We have been mildly interested in bird watching, so when a high school friend of Roy’s who lives in Charleston invited him to go birding early Saturday morning, we were game.
Caw Caw Interpretive Center , just down the road from where our park was, hosts bird watching walks a couple times a week. From what I could tell, it’s all about identifying the calls one hears and then looking in the direction the sound came from until the bird is spotted. The group was very excited to see the bird in the upper left photo in the collage above. Camouflaged, the bird was hard to see until the group leader located it in his super magnifier device he had mounted on a tripod. One excited guy actually pushed me out of the way in order to get over to see the bird! The lands of the preserve had once been part of a rice plantation and we saw several alligators hanging out in the low country.
When we did venture into town, we were excited to find free public parking from 7 am to 6 pm in the Charleston Water Systems parking lot, very close to the intersection of St. Phillip and Vanderhorst Streets.
We happened to be there on the second Sunday of the month when King’s Street is closed to vehicular traffic from 1 pm to 5 pm. Area restaurants set up tables in the street, musicians play on the corners, and interesting looking people with their dogs were everywhere.
We were told that the best way to see the historic part of Charleston was a carriage ride.
There are several different carriage ride companies and all of them have to go to the same station before starting out before being assigned a route to take. I guess it’s a way to disperse the traffic and avoid carriage jams. At any rate, people can hear something different each time they take a carriage ride. We enjoyed our ride as it went through it’s assigned streets, but we wished it had been longer.
People call Charleston’s city market the slave market, but slaves were never bought or sold there. They were the ones who did the buying of food, etc. for their master’s house.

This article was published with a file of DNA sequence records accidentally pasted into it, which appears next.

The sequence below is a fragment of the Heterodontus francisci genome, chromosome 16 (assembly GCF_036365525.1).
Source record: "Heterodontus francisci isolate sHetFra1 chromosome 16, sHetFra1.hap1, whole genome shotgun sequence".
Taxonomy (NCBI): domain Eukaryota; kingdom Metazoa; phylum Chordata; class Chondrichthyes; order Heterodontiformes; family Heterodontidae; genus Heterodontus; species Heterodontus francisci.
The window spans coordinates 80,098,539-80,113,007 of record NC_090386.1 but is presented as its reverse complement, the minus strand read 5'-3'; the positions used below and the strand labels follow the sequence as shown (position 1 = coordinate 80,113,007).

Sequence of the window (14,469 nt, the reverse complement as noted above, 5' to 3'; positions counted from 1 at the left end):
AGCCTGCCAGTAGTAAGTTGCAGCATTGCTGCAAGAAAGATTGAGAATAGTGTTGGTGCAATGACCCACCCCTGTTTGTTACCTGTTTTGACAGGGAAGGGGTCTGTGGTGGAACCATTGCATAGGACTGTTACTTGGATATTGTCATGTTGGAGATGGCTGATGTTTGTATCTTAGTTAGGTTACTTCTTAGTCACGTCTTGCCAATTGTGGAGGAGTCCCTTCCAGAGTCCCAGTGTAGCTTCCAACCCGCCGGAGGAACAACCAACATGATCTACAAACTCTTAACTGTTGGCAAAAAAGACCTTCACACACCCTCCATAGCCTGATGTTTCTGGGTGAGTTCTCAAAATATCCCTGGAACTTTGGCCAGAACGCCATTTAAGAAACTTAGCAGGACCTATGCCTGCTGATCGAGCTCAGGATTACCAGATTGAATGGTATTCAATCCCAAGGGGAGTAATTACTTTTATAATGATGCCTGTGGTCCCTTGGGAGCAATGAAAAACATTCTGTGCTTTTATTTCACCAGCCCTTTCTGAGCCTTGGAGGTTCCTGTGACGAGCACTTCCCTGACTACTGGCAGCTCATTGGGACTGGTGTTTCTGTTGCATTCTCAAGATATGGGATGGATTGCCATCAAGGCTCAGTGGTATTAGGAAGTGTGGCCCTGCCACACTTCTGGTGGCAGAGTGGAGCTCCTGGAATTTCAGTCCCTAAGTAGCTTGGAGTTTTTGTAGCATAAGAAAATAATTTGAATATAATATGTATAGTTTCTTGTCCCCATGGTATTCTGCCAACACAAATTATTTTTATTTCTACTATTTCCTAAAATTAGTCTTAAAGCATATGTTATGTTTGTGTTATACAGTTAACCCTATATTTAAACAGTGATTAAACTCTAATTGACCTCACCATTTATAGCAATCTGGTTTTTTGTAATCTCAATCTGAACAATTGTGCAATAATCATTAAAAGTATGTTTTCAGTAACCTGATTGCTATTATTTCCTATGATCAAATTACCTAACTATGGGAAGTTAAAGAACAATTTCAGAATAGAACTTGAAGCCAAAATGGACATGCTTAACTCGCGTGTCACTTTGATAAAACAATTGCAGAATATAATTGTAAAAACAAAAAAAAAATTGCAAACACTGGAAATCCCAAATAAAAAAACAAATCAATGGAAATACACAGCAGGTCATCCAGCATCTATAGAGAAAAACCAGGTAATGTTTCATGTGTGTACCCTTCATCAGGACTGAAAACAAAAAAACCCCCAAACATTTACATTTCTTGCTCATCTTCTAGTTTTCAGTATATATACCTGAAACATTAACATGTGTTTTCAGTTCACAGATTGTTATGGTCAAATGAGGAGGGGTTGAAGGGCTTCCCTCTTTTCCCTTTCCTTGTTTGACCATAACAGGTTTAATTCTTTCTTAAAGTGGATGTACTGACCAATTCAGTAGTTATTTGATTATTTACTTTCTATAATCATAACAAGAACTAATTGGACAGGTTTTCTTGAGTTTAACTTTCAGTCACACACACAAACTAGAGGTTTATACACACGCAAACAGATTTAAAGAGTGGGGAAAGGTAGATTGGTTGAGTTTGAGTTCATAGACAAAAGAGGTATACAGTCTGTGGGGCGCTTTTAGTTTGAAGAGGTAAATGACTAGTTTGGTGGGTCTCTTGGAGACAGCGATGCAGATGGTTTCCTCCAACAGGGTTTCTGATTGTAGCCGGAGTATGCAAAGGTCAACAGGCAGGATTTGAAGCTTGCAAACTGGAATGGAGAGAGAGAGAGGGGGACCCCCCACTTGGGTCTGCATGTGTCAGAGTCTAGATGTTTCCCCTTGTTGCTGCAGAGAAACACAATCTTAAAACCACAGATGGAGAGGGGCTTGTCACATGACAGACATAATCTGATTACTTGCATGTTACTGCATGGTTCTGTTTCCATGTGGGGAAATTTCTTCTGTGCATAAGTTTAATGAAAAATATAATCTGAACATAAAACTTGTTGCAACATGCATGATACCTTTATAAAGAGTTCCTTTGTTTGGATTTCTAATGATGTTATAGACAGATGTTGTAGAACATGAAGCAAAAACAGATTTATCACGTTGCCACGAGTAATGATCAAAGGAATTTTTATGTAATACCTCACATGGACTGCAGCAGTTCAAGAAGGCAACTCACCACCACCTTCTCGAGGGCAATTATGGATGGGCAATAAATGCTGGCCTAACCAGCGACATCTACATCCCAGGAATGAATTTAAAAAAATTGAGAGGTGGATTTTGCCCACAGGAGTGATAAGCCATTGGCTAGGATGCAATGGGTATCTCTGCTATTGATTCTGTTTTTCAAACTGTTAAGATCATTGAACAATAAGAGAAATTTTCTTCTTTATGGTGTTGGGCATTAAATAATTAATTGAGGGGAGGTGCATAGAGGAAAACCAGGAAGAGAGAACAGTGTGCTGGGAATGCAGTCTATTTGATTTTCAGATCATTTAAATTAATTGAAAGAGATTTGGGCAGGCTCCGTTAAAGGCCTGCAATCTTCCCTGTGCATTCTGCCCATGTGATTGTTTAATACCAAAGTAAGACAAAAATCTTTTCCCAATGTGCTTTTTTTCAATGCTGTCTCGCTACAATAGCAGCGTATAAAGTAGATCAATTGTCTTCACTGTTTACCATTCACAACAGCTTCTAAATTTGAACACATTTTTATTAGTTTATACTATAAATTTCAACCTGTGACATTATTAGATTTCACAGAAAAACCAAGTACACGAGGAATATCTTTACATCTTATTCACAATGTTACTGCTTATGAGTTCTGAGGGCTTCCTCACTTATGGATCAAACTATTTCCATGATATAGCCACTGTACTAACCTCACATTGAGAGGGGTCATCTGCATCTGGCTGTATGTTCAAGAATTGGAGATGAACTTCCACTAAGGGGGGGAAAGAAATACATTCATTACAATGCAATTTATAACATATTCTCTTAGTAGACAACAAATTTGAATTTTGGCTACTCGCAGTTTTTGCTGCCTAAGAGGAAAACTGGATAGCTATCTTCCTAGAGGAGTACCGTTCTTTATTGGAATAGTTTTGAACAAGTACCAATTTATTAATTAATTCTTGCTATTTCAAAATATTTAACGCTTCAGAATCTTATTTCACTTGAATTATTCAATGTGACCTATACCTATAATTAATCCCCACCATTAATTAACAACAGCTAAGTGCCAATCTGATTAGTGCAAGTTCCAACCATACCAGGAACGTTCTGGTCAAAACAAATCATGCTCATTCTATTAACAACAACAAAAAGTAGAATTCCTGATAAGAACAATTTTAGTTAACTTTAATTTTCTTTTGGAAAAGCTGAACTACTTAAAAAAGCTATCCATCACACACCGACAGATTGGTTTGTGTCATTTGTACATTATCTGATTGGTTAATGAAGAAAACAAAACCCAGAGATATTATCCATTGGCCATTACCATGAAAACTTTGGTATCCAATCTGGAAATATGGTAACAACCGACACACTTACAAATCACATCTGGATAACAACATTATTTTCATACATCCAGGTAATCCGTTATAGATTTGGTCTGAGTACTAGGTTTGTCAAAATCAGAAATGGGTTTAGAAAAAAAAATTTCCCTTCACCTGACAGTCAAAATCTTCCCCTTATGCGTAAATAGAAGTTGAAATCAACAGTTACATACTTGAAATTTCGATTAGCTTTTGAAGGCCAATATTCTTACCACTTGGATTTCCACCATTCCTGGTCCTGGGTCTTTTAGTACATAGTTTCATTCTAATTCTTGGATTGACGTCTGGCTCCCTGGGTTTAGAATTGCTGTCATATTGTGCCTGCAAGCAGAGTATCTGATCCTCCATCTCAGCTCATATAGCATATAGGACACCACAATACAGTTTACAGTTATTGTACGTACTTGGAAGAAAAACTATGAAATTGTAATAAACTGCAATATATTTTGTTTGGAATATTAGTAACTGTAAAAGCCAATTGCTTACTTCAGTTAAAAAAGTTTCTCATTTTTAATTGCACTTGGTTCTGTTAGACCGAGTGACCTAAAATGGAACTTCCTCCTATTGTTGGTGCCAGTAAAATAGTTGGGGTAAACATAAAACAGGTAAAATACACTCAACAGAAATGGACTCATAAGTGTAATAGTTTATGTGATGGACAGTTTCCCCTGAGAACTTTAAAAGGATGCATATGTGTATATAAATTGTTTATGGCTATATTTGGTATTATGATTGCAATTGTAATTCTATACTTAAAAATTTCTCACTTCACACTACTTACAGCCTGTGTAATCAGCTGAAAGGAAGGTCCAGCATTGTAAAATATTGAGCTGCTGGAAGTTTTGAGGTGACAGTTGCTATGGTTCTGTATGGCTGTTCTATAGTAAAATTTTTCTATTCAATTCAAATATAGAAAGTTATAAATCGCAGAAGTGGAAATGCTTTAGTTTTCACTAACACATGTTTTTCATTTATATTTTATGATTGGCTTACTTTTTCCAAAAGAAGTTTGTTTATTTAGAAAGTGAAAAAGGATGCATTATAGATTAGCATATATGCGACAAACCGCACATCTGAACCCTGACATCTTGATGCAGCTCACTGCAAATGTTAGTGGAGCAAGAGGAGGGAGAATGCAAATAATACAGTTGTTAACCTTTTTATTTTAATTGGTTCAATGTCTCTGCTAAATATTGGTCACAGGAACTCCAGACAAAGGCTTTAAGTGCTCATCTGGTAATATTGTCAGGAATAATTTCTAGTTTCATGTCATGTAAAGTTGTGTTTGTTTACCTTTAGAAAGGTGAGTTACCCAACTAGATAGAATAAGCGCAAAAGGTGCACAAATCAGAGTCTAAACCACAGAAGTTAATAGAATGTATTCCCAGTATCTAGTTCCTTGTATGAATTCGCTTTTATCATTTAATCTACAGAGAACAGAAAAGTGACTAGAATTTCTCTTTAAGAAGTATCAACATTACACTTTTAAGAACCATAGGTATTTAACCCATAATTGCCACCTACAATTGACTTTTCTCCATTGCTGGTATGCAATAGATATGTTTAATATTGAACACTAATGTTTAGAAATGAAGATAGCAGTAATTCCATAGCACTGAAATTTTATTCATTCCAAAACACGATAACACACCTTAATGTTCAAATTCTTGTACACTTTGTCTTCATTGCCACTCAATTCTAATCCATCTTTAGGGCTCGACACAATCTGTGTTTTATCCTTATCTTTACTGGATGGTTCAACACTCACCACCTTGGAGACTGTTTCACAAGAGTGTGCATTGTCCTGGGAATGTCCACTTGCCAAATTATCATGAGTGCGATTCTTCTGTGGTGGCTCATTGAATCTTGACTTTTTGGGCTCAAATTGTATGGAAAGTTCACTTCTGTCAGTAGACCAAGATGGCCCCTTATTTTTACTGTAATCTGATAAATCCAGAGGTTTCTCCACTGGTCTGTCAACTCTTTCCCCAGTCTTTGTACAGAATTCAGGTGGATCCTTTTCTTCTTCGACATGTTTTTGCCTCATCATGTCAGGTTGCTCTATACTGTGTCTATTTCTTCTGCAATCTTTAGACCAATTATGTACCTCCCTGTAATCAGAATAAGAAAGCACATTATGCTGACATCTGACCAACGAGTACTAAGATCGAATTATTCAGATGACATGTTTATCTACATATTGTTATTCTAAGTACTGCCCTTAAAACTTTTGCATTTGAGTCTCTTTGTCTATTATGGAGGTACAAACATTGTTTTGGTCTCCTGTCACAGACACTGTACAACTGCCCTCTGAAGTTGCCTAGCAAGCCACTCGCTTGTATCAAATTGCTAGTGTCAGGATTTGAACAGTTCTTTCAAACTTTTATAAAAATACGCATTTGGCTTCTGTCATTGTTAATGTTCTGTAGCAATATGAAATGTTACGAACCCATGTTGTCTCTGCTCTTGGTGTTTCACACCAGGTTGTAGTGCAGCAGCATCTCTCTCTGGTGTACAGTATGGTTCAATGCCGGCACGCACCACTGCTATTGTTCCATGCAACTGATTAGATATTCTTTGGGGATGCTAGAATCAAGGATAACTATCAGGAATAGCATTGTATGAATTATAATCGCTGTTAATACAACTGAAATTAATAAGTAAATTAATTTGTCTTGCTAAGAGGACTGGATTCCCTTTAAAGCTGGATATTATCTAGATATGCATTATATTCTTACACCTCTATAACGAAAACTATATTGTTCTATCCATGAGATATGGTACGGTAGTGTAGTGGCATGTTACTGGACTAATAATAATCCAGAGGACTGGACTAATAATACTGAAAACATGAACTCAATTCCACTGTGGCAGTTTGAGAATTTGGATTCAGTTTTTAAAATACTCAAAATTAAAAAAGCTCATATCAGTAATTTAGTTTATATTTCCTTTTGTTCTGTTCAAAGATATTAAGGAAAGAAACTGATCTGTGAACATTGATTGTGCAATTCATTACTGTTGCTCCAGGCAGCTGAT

The Old Charleston Jail was in operation from 1802 to 1930 and housed prisoners of the Civil War as well as pirates. It is said to be haunted by serial killer Lavinia Fisher who was supposedly hanged in a wedding dress and who’s last words were “If you have a message for anyone in hell, give it to me now!”
We also stopped by the Confederate Museum. The building it is housed in is right in front of the City Market and was built in 1841. Inside they have reference material for anyone doing research. They also have a lot of random artifacts that were not displayed in any apparent order. Things such as buttons off a uniform or old photos were identified by handwritten slips of paper that looked decades old.
We walked down to Waterfront Park and wandered around on the wharf and the walkway that ran along the river.
We took another half a day to see Fort Sumter where the Civil War began. Since it sits out in the bay, we took a boat from the downtown departure location on Concord Street in Charleston. There is another departure center in Mount Pleasant. While we were waiting for the boat, we walked around and looked at the displays and artifacts that explained the events that led up to the war. The boat goes out to the fort about three times a day; our boat left at 2:30 and it took about a half hour to reach the island. The last boat that returns to Charleston leaves at 4:00, but an hour is plenty of time to wander around and see the museum inside.
We wanted to see one more plantation before we left. We were torn between going to Magnolia Plantation and Gardens or something less touristy. After seeing reviews on the internet we decided on Middleton Place.
The Middleton family home was built in 1741 and besides having breathtaking gardens, the property also had buildings that were the operation center for all the lands and plantations of Henry Middleton. After Union troops burned the home to the ground, the family moved into a flanker building that had been used for offices.
Over the years this pile of bricks from the original home has diminished as it has been used for other buildings on the property.
The roof to this building was damaged by the Civil War fire, but the house itself was mainly intact making it possible for the family to live there. For an extra fee, visitors can tour this restored home which is filled with replicas of period furniture and decorations.
The slave quarters would have been situated away from the house. The cabin above was built by freed slaves and reportedly, they felt like they were living in a palace compared to what they had before. Slave housing would have been build directly on the ground so the floor would have just been dirt.
Around 1916 the family began to restore the gardens. Above is the view from what would have been the back of the house. The bodies of water are known as the butterfly lakes since they look like two wings.
The azaleas were in bloom and these photos don’t even begin to show how beautiful the grounds were.
Winding paths led to beautiful spot after beautiful spot.
Trails led to secret gardens; it was magical!
We wandered around the grounds all day and never even went inside the restored house – there was that much to see! Obviously spring is a great time to visit, but I’d love to return any time.
Just for fun, here are some links to some other Yates social media sites: